ronmar - No, I certainly don't make that claim in any fashion. Even if I could do that, I wouldn't announce it here. I could just see people lining up at intersections, or following me around hitting me all day and night... However, I have seen this ability in at least one other person. I chose to reply to your post to also say that in terms of the "mystical magical stuff" that you talk about, I don't think that if you have that type of feeling about it, that you would ever be able to learn these teachings. It is not that they are magical in any sense. However, when you have to pass through areas within yourself that you have erected as walls which protect you against what you feel may harm or kill you, you are clearly forced to confront issues that seem to be bigger than you are. This is a very emotional and spiritual pursuit. Having trained specifically in this area for over thirty years, I can tell you that the "tough guys" often are the ones who seem to shy away from this sort of thing. There is no "quick" way to learn it, nor "easy" path. If that were the case, we would all be masters of ourselves, and the universe. Last time I looked I only counted a handful of those...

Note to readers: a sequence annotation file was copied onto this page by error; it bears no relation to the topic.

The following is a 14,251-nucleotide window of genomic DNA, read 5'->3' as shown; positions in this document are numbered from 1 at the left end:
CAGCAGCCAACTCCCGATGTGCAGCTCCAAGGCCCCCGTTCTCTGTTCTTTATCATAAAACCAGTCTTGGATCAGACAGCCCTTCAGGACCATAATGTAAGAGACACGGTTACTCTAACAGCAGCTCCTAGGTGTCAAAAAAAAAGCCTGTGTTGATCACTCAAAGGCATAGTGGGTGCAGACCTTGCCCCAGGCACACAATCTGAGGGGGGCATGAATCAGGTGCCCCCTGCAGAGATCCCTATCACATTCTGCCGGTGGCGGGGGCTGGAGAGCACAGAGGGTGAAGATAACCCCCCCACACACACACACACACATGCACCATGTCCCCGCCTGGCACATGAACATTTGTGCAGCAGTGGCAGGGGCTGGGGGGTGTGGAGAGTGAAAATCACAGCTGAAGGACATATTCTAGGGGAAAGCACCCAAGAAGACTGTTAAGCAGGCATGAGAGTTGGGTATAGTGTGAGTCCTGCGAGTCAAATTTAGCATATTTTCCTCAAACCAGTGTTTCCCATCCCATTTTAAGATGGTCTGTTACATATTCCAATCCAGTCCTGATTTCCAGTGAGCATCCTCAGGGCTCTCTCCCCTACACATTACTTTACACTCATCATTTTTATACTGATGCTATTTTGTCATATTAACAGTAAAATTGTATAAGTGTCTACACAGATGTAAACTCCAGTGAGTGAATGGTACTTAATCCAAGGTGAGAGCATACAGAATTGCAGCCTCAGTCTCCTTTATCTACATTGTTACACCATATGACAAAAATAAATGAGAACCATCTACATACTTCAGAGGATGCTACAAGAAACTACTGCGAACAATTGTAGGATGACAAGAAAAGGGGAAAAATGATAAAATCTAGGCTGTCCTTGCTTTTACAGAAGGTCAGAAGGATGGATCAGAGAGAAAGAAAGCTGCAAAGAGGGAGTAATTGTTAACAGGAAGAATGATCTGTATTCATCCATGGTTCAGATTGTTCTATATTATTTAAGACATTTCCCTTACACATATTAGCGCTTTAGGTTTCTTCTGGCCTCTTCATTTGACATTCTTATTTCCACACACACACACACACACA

Paul Clark
06-04-2002, 10:49 AM
Shaun,


Paul: Although this sounds about right in theory, this is actually the opposite of what is occurring. The specific training teaches how to force the entire area to be as small and as tight as possible. Think about hitting an apple with your fist, as opposed to hitting a rock, or a large diamond. The visualization has more to do with a black hole (infinitesimally small and dense object) then a vehicle that expands rapidly.